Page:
Cosmic leviathan

Esahubble_potw2319a_1024

esahubble_potw2319a May 8th, 2023

Credit: ESA/Hubble & NASA, H. Ebeling

A vast galaxy cluster lurks in the centre of this image from the NASA/ESA Hubble Space Telescope. Like a submerged sea monster causing waves on the surface, this cosmic leviathan can be identified by the distortions in spacetime around it. The mass of the cluster has caused the images of background galaxies to be gravitationally lensed; the galaxy cluster has caused a sufficient curvature of spacetime to bend the path of light and cause background galaxies to appear distorted into streaks and arcs of light. A host of other galaxies can be seen surrounding the cluster, and a handful of foreground stars with tell-tale diffraction spikes are scattered throughout the image. This particular galaxy cluster is called eMACS J1823.1+7822, and lies almost nine billion light-years away in the constellation Draco. It is one of five exceptionally massive galaxy clusters explored by Hubble in the hopes of measuring the strengths of these gravitational lenses and providing insights into the distribution of dark matter in galaxy clusters. Strong gravitational lenses like eMACS J1823.1+7822 can help astronomers study distant galaxies by acting as vast natural telescopes which magnify objects that would otherwise be too faint or distant to resolve. This multiwavelength image layers data from eight different filters and two different instruments: Hubble’s Advanced Camera for Surveys and Wide Field Camera 3. Both instruments have the ability to view astronomical objects in just a small slice of the electromagnetic spectrum using filters, which allow astronomers to image objects at precisely selected wavelengths. The combination of observations at different wavelengths lets astronomers develop a more complete picture of the structure, composition and behaviour of an object than visible light alone would reveal. [Image description: A cluster of large galaxies, surrounded by various stars and smaller galaxies on a dark background. The central cluster is mostly made of bright elliptical galaxies that are surrounded by a warm glow. Close to the cluster core is the stretched, distorted arc of a galaxy, gravitationally lensed by the cluster.] Links Pan: Cosmic leviathan

Provider: Hubble Space Telescope | ESA

Image Source: https://esahubble.org/images/potw2319a/

Curator: ESA/Hubble, Baltimore, MD, United States

Image Use Policy: Creative Commons Attribution 4.0 International License

Image Details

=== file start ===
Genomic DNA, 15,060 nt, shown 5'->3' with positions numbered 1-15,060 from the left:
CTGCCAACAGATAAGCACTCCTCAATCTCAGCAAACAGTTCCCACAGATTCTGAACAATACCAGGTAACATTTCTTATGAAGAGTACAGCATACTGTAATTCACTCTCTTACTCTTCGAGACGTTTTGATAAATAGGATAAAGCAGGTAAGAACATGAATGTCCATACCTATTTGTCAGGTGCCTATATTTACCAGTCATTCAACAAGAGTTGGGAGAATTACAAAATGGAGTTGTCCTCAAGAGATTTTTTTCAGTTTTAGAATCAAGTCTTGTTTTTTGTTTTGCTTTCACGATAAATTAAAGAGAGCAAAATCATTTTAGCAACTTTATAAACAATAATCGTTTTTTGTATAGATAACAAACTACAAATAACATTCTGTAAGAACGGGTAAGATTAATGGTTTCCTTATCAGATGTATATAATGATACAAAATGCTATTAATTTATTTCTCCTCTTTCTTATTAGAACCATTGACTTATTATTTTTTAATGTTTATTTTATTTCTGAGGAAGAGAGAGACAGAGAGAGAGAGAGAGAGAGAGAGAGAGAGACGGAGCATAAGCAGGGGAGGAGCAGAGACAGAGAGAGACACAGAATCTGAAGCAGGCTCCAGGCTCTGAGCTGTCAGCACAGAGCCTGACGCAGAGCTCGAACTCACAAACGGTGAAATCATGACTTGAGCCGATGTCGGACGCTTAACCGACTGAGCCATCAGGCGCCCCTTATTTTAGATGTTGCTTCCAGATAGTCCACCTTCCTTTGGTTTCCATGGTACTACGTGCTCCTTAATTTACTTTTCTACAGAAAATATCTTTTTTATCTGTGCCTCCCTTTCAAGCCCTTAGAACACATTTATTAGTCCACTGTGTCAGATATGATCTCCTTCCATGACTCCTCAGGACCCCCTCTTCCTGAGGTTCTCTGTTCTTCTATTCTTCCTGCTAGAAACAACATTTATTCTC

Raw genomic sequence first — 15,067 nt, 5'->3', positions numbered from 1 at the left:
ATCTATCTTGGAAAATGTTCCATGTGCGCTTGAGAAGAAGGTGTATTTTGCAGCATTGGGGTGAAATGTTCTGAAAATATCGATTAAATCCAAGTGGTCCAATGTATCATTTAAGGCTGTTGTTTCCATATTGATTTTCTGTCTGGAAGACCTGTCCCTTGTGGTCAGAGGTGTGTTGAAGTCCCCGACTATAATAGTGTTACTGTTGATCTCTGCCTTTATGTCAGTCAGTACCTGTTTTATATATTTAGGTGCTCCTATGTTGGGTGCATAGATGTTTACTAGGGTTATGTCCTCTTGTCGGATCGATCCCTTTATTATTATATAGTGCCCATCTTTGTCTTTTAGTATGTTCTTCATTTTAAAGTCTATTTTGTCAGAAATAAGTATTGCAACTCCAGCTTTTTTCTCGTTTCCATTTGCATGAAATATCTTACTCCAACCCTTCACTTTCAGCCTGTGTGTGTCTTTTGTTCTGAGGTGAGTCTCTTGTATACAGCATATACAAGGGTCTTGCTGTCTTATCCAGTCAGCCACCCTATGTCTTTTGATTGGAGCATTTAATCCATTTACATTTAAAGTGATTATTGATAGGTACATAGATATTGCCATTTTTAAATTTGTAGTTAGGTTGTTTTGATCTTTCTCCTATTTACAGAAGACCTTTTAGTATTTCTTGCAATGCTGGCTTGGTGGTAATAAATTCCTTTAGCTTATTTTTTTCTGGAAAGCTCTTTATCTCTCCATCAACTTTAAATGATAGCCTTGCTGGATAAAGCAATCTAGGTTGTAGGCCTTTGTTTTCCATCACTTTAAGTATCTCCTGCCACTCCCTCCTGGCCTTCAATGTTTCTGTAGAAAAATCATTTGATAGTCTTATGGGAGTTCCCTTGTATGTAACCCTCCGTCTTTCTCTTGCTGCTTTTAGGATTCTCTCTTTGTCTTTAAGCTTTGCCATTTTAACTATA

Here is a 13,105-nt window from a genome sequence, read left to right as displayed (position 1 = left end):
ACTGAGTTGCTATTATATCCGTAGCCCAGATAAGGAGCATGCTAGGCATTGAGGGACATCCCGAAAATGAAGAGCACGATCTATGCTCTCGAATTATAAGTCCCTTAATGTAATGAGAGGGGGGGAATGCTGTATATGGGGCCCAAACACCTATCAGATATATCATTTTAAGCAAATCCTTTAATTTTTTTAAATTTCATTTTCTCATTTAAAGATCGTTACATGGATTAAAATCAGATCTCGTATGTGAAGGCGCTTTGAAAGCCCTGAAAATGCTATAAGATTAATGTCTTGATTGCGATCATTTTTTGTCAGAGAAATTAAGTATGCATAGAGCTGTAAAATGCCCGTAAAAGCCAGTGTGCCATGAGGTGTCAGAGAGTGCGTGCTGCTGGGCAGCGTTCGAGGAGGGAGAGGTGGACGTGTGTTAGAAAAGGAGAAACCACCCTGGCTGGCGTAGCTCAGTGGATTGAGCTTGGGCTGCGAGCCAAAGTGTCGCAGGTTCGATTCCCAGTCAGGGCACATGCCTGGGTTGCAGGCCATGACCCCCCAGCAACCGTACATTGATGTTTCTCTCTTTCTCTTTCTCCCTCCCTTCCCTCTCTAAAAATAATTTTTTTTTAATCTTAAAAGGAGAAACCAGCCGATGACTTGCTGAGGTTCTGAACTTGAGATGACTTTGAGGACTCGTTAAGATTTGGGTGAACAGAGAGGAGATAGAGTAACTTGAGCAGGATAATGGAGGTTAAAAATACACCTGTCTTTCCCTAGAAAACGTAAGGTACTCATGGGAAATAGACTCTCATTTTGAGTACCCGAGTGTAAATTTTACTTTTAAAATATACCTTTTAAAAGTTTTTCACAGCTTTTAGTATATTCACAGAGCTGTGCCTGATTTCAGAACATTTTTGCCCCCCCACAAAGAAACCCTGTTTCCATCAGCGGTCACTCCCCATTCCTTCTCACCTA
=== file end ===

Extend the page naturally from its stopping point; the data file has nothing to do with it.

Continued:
Image Type
Observation
Object Name
eMACS J1823.1+7822
Esahubble_potw2319a_128
 

Position Details

Position (ICRS)
RA = 18h 23m 22.2s
DEC = 78° 23’ 11.3”
Orientation
North is 110.2° CCW
Field of View
2.4 x 2.0 arcminutes
Constellation
Draco

Color Mapping

  Telescope Spectral Band Wavelength
Blue Hubble (ACS) Optical (B) 435.0 nm
Cyan Hubble (ACS) Optical (V) 606.0 nm
Yellow Hubble (WFC3) Infrared (Y) 1.1 µm
Yellow Hubble (WFC3) Infrared (YJ) 1.1 µm
Yellow Hubble (WFC3) Infrared (J) 1.3 µm
Green Hubble (ACS) Optical (I) 814.0 nm
Red Hubble (WFC3) Infrared (JH) 1.4 µm
Red Hubble (WFC3) Infrared (H) 1.6 µm
Spectrum_base
Blue
Cyan
Yellow
Yellow
Yellow
Green
Red
Red
Esahubble_potw2319a_1280
×
ID
potw2319a
Subject Category
Subject Name
eMACS J1823.1+7822
Credits
ESA/Hubble & NASA, H. Ebeling
Release Date
2023-05-08T06:00:00
Lightyears
Redshift
Reference Url
https://esahubble.org/images/potw2319a/
Type
Observation
Image Quality
Distance Notes
Facility
Hubble Space Telescope, Hubble Space Telescope, Hubble Space Telescope, Hubble Space Telescope, Hubble Space Telescope, Hubble Space Telescope, Hubble Space Telescope, Hubble Space Telescope
Instrument
ACS, ACS, WFC3, WFC3, WFC3, ACS, WFC3, WFC3
Color Assignment
Blue, Cyan, Yellow, Yellow, Yellow, Green, Red, Red
Band
Optical, Optical, Infrared, Infrared, Infrared, Optical, Infrared, Infrared
Bandpass
B, V, Y, YJ, J, I, JH, H
Central Wavelength
435, 606, 1050, 1100, 1250, 814, 1400, 1600
Start Time
Integration Time
Dataset ID
None, None, None, None, None, None, None, None
Notes
Coordinate Frame
ICRS
Equinox
J2000
Reference Value
275.84250403914655, 78.38646452001112
Reference Dimension
2839.0, 2389.0
Reference Pixel
1419.5, 1194.5
Scale
-1.3903169891906589e-05, 1.3903169891906589e-05
Rotation
110.15999999999995
Coordinate System Projection:
TAN
Quality
Full
FITS Header
Notes
Creator (Curator)
ESA/Hubble
URL
https://esahubble.org
Name
Email
Telephone
Address
ESA Office, Space Telescope Science Institute, 3700 San Martin Dr
City
Baltimore
State/Province
MD
Postal Code
21218
Country
United States
Rights
Creative Commons Attribution 4.0 International License
Publisher
ESA/Hubble
Publisher ID
esahubble
Resource ID
potw2319a
Metadata Date
2023-05-03T16:01:43+02:00
Metadata Version
1.1
×

 

Detailed color mapping information coming soon...

×

There is no distance meta data in this image.

 

Providers | Sign In